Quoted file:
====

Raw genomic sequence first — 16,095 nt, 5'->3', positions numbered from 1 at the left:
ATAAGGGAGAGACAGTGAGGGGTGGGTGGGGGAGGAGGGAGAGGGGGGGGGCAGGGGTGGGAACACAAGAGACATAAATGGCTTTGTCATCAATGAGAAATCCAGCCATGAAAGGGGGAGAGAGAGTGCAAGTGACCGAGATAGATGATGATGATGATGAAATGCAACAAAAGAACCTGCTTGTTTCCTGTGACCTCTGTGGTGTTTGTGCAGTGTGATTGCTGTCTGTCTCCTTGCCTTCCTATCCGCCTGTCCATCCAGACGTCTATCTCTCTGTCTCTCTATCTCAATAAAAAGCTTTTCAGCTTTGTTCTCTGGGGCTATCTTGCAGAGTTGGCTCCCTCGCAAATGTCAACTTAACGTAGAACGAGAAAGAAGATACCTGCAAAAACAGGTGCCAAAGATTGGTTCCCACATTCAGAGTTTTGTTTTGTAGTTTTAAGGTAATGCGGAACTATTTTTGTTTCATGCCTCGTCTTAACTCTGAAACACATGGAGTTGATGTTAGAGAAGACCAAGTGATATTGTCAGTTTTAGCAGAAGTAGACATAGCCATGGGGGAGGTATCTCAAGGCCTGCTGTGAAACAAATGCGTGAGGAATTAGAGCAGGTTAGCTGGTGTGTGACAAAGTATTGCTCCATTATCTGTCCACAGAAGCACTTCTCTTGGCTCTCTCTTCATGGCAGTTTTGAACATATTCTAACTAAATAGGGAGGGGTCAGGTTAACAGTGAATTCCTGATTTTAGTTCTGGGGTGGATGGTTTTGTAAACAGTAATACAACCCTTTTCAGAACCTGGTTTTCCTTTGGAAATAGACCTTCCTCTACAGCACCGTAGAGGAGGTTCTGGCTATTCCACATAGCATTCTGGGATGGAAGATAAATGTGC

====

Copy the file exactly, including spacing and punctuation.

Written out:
Raw genomic sequence first — 16,095 nt, 5'->3', positions numbered from 1 at the left:
ATAAGGGAGAGACAGTGAGGGGTGGGTGGGGGAGGAGGGAGAGGGGGGGGGCAGGGGTGGGAACACAAGAGACATAAATGGCTTTGTCATCAATGAGAAATCCAGCCATGAAAGGGGGAGAGAGAGTGCAAGTGACCGAGATAGATGATGATGATGATGAAATGCAACAAAAGAACCTGCTTGTTTCCTGTGACCTCTGTGGTGTTTGTGCAGTGTGATTGCTGTCTGTCTCCTTGCCTTCCTATCCGCCTGTCCATCCAGACGTCTATCTCTCTGTCTCTCTATCTCAATAAAAAGCTTTTCAGCTTTGTTCTCTGGGGCTATCTTGCAGAGTTGGCTCCCTCGCAAATGTCAACTTAACGTAGAACGAGAAAGAAGATACCTGCAAAAACAGGTGCCAAAGATTGGTTCCCACATTCAGAGTTTTGTTTTGTAGTTTTAAGGTAATGCGGAACTATTTTTGTTTCATGCCTCGTCTTAACTCTGAAACACATGGAGTTGATGTTAGAGAAGACCAAGTGATATTGTCAGTTTTAGCAGAAGTAGACATAGCCATGGGGGAGGTATCTCAAGGCCTGCTGTGAAACAAATGCGTGAGGAATTAGAGCAGGTTAGCTGGTGTGTGACAAAGTATTGCTCCATTATCTGTCCACAGAAGCACTTCTCTTGGCTCTCTCTTCATGGCAGTTTTGAACATATTCTAACTAAATAGGGAGGGGTCAGGTTAACAGTGAATTCCTGATTTTAGTTCTGGGGTGGATGGTTTTGTAAACAGTAATACAACCCTTTTCAGAACCTGGTTTTCCTTTGGAAATAGACCTTCCTCTACAGCACCGTAGAGGAGGTTCTGGCTATTCCACATAGCATTCTGGGATGGAAGATAAATGTGC